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AFP re-edited the article since I accessed it, excising an important comment I weant your comment on (even better if you can find the Greek original) -- here it is via NEWS.com.au:

"We have a vision, we have a history of struggle and contact with the people in our efforts to reunify our country without foreign troops," Mr Christofias said after casting his vote.

What does he mean? Only Turkish troops, or British, too?

Furthermore, I am curous what to expect of Chrisofias on issues other than re-unification and Turkey. (Him being a nominal commie and all.)

*Lunatic*, n.
One whose delusions are out of fashion.

by DoDo on Sun Feb 24th, 2008 at 05:14:22 PM EST
The British troop issue is off-the-table as long as the Cyprus problem is still there. Antagonizing the Brits is useful only in terms of friendly threats.

For the longterm, this is a Falklands situation inside the EU. The British attitude toward the Cyprus bases is still one of a colonial master. And I'm especially referring to the fact that the Cypriots living on the bases (the bases themselves are HUGE, look at a map) do not have rights as EU citizens.

As for Christofias' background, his moves might be circumscribed by the fact that Cyprus's tax base and social safety net is (probably) the lowest in the EU. There is easily a lot of headroom for raising taxes, but it smacks into the main business of Cyprus (banking, tourism, shipping).

by Upstate NY on Sun Feb 24th, 2008 at 05:54:39 PM EST
[ Parent ]
The British troop issue is off-the-table as long as the Cyprus problem is still there. Antagonizing the Brits is useful only in terms of friendly threats.

But do you think the quoted part did mean the Brits, too?

If we are here, do the Turkish Cypriots and their political leaders have any opinion on the British presence in the South?

*Lunatic*, n.
One whose delusions are out of fashion.

by DoDo on Sun Feb 24th, 2008 at 06:03:32 PM EST
[ Parent ]
No, these guys simply do not change policy from administration to administration. It's such a small place. Strategically, taking on the Brits on this is ill-advised.
by Upstate NY on Sun Feb 24th, 2008 at 06:18:55 PM EST
[ Parent ]
AKEL has been steadfastly against the British presence on the island (and rejected the Zurich agreement because of them back in the day and used their continued presence as an excuse not to back the Annan Plan). Indeed they are of the opinion that the British military bases will be ousted from Cyprus as soon as the two communities are reunited.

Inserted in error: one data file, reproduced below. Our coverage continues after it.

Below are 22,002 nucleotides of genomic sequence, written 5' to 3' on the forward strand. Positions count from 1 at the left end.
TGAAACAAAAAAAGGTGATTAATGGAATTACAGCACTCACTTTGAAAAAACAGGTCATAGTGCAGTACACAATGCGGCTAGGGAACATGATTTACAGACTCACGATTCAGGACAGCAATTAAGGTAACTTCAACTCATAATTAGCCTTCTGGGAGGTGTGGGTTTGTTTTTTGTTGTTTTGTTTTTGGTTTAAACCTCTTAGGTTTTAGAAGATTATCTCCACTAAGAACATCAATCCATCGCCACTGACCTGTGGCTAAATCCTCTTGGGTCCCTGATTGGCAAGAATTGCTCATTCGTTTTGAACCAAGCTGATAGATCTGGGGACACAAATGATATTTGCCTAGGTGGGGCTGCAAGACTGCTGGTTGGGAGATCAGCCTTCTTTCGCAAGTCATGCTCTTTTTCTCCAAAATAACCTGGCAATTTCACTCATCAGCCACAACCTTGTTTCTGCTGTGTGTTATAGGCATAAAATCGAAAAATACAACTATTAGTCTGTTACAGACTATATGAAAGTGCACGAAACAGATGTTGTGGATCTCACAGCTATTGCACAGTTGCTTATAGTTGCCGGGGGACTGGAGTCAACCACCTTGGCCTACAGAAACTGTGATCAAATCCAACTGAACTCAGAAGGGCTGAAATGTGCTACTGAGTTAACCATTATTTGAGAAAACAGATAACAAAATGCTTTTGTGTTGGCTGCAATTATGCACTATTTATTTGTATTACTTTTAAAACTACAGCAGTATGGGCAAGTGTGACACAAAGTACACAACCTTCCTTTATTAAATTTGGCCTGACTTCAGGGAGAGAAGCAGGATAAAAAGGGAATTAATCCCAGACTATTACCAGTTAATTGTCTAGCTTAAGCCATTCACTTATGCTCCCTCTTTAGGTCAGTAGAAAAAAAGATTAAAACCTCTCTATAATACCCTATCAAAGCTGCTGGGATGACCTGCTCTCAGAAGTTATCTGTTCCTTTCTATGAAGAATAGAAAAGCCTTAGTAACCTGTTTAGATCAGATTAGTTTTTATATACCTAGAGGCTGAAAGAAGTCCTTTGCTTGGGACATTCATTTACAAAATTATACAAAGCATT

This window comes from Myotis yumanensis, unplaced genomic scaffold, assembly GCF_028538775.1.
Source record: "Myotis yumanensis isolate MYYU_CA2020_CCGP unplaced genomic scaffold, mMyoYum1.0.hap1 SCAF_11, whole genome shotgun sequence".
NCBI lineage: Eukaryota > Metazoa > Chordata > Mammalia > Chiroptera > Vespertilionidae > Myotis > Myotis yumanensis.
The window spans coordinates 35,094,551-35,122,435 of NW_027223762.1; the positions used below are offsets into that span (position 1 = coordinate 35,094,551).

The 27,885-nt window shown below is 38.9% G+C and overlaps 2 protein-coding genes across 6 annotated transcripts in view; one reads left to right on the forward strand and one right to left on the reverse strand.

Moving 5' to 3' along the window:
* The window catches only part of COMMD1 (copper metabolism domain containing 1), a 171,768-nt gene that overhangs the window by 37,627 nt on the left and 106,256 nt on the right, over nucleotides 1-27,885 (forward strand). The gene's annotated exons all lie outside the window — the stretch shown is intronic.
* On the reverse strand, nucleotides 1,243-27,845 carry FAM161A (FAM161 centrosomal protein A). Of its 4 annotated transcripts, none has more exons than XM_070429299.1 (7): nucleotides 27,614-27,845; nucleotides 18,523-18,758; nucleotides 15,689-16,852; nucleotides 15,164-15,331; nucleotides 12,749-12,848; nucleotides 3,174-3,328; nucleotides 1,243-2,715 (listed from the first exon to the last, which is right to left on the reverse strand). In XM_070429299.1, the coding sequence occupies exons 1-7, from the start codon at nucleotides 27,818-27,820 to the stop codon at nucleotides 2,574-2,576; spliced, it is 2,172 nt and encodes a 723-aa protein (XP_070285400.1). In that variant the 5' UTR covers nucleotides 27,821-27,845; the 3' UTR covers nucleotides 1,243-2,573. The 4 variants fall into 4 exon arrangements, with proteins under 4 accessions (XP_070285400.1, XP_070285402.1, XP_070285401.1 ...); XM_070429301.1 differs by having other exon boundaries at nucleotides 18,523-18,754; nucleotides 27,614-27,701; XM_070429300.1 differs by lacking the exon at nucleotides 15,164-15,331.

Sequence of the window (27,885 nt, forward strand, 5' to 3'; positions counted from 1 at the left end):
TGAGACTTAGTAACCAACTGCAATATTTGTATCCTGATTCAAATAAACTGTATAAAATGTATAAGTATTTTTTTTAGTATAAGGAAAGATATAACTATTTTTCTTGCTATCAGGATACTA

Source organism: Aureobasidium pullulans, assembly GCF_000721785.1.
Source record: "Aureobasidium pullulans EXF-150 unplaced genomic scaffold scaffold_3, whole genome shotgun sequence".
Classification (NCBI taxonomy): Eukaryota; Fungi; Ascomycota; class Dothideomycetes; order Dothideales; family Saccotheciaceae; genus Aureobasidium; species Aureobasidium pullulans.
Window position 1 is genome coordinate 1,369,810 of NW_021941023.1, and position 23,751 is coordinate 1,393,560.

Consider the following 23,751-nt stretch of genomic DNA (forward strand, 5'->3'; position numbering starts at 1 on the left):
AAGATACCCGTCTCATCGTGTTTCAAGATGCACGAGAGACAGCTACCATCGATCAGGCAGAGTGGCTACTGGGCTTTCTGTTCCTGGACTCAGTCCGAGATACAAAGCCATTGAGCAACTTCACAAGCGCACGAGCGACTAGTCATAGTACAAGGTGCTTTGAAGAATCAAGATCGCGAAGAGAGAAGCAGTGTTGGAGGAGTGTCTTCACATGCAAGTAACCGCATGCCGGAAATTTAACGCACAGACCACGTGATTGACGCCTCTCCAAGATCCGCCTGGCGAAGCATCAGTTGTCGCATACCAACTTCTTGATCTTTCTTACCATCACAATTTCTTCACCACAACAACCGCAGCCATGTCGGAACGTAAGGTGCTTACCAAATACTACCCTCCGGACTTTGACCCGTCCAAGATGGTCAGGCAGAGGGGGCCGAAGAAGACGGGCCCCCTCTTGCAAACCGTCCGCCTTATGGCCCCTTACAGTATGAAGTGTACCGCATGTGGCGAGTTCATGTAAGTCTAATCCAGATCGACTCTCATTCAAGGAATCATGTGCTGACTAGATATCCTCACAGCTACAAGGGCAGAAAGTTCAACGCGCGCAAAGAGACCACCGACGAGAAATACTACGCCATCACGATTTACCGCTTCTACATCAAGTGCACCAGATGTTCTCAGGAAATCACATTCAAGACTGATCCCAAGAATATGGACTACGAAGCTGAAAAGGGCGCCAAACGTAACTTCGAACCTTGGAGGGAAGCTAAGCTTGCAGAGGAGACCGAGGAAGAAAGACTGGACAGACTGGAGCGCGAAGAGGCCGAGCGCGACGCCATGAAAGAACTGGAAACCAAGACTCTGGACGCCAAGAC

I'd add to the excellent if pessimistic, diary by Upstate NY, that AKEL will no doubt take advantage of its excellent relations with a good deal of the T/C community. In his first speech after receiving over the phone congratulations by the leader of the T/C community Mehmet Ali Talat he said that

Starting tomorrow we join forces. We function collectively and with unity. To achieve the reunification of our homeland... At this time, our only ideology is Cyprus, its salvation and a fairer society...

We share a common vision of reuniting Greek and Turkish Cypriots. I extend a hand of friendship towards the Turkish Cypriots and their leadership

I must point out that Talat's ruling Republican Turkish Party is the leftist T/C party, and has a very long and strong relationship with AKEL. Should Christofias play this thing right and make some sort of deal with the T/C leadership, it might end up as a problem for Turkey. Whether Talat is in a position to rock the boat like that, I really can't tell.

As for their program. See their (not-exactly-up-to-date-or-firefox-friendly) website. If you go by rhetoric and symbolism, this is a "pure" Marxist party. However there is no mandate for social revolution. Since time immemorial Cyprus' political landscape was 1/3 nationalist, 1/3 centrist-moderate socialist and 1/3 communist (+/- a point or two). The only thing that's changed is that this is the first time that the communists have won the presidency with the support of the centre (rather than the other way around). There is room for a more social democratic Cyprus, indeed, but AKEL is cooperating with a socialist and a centrist party in the parliament, so Christofias most definitely doesn't have a free hand in policy.

Anyway, comrade Christofias' victory, is but a first sign of the Greek-speaking world's shift to the left. In Greece, the political landscape is collapsing and the left has been polling numbers it hasn't seen since the 1960s, led by a "Greek Besancenot", in age and radicalism - but for that development I must right a diary...

The road of excess leads to the palace of wisdom - William Blake

by talos (mihalis at gmail dot com) on Sun Feb 24th, 2008 at 06:37:33 PM EST
[ Parent ]
On policy, I quote from Bloomberg:

Christofias... last year sought to delay Cyprus's adoption of the euro which replaced the local currency last month.

He also pledged to keep Cyprus Telecommunications Authority and Electricity Authority of Cyprus under state control and to fight EU measures that might weaken welfare provisions and trade union powers. A spokesman of the opposition Disy party, Tassos Mitsopoulos, on Feb. 20 accused him of seeking to make Cyprus a "state of Euro-skeptics."

"I am not a Euro-skeptic," the communist leader said in a television debate with Kasoulides three days ago. "I'm a Euro- fighter. I fight for Cyprus's best interests within Europe. I won't say yes to everything the EU says."



The road of excess leads to the palace of wisdom - William Blake
by talos (mihalis at gmail dot com) on Sun Feb 24th, 2008 at 06:43:16 PM EST
[ Parent ]
Things are moving very positively in the reunification front it seems.

The road of excess leads to the palace of wisdom - William Blake
by talos (mihalis at gmail dot com) on Mon Feb 25th, 2008 at 07:59:40 PM EST
[ Parent ]

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